The Taj Mahal is a fully symmetrical designed structure, with an emphasis on bilateral symmetry along a central axis where the principal features are located. The overall impression given by the monument is that of a large tomb rather than a palace.
The monument was built between 1632 and 1652 for the Mughal emperor Shah Jahan to commemorate his third wife, Mumtaz Mahal. It is considered one of the greatest achievements in architecture and is also widely regarded as one of the most beautiful buildings in the world. The location of the building's construction has been debated among historians; some claim it was built solely for aesthetic purposes while others assert that it served another purpose too. However many scholars agree that it was constructed under heavy political pressure from Jahangir, the emperor who succeeded Shah Jahan.
Even though the monument was intended to be used as a palace, it actually served as a burial place for Shah Jahan and his wife. There are several theories about why Shah Jahan chose to build such a huge tomb instead of a smaller one. Some say that it was a political move to show the other rulers of India and the world that he was not afraid of death and that he could build such a magnificent monument because he was a great ruler.
The Taj Mahal embodies the following architectural principles:
MAHAL TAJO The breadth of the TAJ MAHAL's great central arch to its width, as well as the height of the windows inside the arch to the height of the main section below the domes, have golden proportions. The Taj Mahal's main structure was created utilizing the Golden Ratio. This is why it appears to be flawless. There are two lines on the building that follow the mathematical formula 2/1 which is very similar to the golden ratio. These lines cross each other at certain points and continue around the building forming a perfect circle.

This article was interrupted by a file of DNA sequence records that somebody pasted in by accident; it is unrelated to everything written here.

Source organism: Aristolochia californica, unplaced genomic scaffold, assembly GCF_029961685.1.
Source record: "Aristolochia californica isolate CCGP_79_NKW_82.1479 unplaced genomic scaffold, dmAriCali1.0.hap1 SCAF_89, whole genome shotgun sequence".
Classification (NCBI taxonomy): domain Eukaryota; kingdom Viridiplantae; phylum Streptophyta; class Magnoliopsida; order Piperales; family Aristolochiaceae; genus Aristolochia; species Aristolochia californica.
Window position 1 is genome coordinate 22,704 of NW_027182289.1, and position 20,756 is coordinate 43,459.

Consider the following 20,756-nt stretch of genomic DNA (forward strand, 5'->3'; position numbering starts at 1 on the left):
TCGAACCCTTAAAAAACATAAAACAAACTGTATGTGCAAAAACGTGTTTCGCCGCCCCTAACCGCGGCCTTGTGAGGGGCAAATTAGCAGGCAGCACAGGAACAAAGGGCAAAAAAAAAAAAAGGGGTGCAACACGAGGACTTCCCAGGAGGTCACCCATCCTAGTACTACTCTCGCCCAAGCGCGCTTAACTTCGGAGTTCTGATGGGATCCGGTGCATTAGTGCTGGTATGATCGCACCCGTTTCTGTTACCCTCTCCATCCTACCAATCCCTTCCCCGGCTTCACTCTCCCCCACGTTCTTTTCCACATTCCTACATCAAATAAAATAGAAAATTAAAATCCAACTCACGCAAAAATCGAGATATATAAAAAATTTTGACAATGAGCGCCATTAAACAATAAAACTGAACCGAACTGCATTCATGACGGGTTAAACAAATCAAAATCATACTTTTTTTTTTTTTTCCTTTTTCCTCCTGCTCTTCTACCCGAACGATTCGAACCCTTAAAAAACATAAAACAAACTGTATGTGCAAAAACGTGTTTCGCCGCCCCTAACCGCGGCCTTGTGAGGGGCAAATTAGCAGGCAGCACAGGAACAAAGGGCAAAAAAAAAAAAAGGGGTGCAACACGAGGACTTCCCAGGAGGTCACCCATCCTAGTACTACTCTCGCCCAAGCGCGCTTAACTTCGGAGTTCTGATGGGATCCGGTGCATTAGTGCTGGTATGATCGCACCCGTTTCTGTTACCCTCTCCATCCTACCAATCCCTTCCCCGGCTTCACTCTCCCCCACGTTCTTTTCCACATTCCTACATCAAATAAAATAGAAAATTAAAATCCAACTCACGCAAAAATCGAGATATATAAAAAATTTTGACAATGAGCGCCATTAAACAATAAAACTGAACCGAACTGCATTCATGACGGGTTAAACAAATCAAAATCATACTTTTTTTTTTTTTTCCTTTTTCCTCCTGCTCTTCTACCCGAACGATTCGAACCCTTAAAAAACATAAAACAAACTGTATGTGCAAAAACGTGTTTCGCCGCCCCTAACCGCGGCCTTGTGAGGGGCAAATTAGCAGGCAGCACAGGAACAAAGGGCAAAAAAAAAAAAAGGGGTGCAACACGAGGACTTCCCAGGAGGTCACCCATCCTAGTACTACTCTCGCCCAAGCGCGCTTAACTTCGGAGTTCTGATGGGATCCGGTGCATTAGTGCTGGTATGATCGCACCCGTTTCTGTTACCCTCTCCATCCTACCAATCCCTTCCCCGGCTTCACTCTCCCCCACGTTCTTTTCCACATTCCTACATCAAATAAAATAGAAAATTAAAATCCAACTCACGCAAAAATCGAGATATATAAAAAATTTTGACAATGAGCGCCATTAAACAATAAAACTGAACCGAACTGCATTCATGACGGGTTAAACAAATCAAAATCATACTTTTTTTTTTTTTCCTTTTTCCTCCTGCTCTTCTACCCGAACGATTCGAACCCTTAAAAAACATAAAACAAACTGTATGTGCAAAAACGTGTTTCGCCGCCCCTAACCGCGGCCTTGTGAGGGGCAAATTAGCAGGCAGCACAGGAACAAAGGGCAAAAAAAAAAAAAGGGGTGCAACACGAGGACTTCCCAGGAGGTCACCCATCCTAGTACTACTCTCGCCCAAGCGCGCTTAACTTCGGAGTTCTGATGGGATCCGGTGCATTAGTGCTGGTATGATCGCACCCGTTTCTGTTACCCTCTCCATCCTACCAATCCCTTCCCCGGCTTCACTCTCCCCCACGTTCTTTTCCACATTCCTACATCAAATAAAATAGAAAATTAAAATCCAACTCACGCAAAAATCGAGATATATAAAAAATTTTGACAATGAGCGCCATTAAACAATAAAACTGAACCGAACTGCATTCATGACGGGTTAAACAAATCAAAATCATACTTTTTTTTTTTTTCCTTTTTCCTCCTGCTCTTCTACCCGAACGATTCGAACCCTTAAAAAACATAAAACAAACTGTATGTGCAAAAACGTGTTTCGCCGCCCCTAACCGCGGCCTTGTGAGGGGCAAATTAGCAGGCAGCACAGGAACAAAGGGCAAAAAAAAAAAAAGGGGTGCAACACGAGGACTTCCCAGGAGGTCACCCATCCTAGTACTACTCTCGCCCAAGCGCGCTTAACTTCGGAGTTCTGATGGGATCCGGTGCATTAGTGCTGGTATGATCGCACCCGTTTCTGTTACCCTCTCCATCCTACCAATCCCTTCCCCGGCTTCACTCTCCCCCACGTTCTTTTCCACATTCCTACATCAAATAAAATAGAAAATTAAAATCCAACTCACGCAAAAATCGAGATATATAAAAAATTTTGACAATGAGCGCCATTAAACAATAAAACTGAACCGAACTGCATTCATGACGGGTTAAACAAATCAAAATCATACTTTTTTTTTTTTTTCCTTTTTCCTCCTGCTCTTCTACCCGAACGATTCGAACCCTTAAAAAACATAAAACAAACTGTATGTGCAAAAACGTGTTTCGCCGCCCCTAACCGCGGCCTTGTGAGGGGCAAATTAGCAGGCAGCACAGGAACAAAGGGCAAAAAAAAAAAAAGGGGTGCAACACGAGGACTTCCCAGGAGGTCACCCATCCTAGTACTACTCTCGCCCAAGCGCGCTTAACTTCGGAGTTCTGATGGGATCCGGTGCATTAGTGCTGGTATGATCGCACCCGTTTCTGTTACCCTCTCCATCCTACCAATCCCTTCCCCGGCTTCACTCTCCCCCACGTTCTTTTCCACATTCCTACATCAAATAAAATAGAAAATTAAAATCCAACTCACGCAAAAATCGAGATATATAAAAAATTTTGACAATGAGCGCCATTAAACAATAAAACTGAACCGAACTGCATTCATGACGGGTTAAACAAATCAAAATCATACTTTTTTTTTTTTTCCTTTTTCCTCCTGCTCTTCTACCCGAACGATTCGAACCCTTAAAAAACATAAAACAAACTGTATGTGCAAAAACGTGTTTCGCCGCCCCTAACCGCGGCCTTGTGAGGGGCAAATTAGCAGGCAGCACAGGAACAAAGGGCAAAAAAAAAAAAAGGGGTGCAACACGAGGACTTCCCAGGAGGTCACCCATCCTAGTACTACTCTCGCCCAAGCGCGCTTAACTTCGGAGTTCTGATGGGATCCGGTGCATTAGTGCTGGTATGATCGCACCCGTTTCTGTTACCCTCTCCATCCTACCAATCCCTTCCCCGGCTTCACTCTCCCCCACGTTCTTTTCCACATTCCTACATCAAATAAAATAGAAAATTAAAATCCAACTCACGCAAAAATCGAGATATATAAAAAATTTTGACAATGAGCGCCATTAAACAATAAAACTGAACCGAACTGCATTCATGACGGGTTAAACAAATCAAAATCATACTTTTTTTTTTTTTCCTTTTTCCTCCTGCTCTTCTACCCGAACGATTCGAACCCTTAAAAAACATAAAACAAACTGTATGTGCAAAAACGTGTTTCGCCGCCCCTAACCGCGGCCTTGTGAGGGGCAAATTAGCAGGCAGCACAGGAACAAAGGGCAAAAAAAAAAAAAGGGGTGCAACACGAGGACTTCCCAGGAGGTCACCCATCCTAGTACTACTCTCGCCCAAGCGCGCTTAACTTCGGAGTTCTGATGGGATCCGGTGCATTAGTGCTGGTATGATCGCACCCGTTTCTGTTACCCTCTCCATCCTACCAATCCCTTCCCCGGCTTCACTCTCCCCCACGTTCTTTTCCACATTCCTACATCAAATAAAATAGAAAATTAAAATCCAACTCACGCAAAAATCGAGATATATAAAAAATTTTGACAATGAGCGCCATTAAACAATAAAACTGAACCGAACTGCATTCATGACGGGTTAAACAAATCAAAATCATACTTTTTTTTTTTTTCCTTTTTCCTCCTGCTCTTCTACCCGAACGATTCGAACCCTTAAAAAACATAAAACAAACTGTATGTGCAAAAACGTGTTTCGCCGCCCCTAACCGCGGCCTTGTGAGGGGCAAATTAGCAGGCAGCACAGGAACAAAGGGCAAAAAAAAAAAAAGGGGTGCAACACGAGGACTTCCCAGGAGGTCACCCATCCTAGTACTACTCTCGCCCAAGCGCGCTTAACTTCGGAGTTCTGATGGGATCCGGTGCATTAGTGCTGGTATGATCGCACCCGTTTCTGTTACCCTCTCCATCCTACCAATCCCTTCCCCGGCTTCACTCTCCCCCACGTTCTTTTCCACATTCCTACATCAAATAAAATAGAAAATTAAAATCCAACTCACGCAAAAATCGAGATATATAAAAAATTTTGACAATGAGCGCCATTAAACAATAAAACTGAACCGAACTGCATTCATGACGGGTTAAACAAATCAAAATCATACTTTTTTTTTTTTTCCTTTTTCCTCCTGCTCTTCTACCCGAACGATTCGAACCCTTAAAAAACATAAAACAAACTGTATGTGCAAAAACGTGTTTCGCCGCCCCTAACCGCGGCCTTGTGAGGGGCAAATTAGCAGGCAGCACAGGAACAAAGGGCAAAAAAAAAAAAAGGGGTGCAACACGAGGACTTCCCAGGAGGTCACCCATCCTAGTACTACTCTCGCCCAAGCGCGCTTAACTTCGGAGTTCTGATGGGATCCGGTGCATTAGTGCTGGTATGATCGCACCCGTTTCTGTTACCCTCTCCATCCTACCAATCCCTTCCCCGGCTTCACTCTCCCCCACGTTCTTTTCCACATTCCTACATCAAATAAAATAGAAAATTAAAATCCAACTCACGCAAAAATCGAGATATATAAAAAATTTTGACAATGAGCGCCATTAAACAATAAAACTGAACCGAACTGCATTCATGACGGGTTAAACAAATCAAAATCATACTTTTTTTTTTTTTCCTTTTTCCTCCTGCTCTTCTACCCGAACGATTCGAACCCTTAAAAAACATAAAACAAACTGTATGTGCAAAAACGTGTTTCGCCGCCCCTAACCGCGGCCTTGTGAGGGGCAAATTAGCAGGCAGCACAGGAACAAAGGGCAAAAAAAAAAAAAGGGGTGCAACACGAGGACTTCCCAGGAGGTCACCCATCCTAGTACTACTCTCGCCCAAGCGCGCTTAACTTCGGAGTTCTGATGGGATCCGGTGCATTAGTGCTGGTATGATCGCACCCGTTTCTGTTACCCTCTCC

The Taj Mahal has three levels: the ground floor with its huge central dome; the first floor with eight small domed chambers; and the second floor with four more small domes. Each level is divided into four parts by columns with floral designs carved onto them. The central part on each level has an archway made up of two large pillars supporting a third pillar placed exactly in the middle. This forms a doorway that is too narrow for a human being to pass through. The reason for having such a narrow entrance is so that only one person can enter the room at a time. This way there will never be any fighting over who gets to go in first.
The walls inside the Taj Mahal are covered in marble panels containing intricate carvings of flowers, leaves, and vines. The shapes of the panels are based on mathematics, geometry, and art. Wherever possible, symmetrical pairs of images are used, such as a flower pair or a column pair.
I never expected to be so taken with the Taj Mahal. It's a stunning architectural edifice that will leave you speechless. But it's also much more than that. It's a memorial to love lost, it's a monument to peace, it's a place of reflection.
The Taj Mahal is one of India's most beloved monuments and it's not hard to see why. It's beautiful inside and out, and its many stories and myths make it even more interesting to learn about.
You can visit the Taj Mahal at sunrise or sunset, but avoid visiting during heavy rain or extreme heat as this could affect the appearance of the building.
Visiting the Taj Mahal is free but tickets must be booked in advance through the Indian government website. You can book online or by phone. The booking office is located in New Delhi while the nearest airport is 40 minutes away in Gurgaon.
Get ready for an unforgettable experience at one of the world's most beautiful landmarks.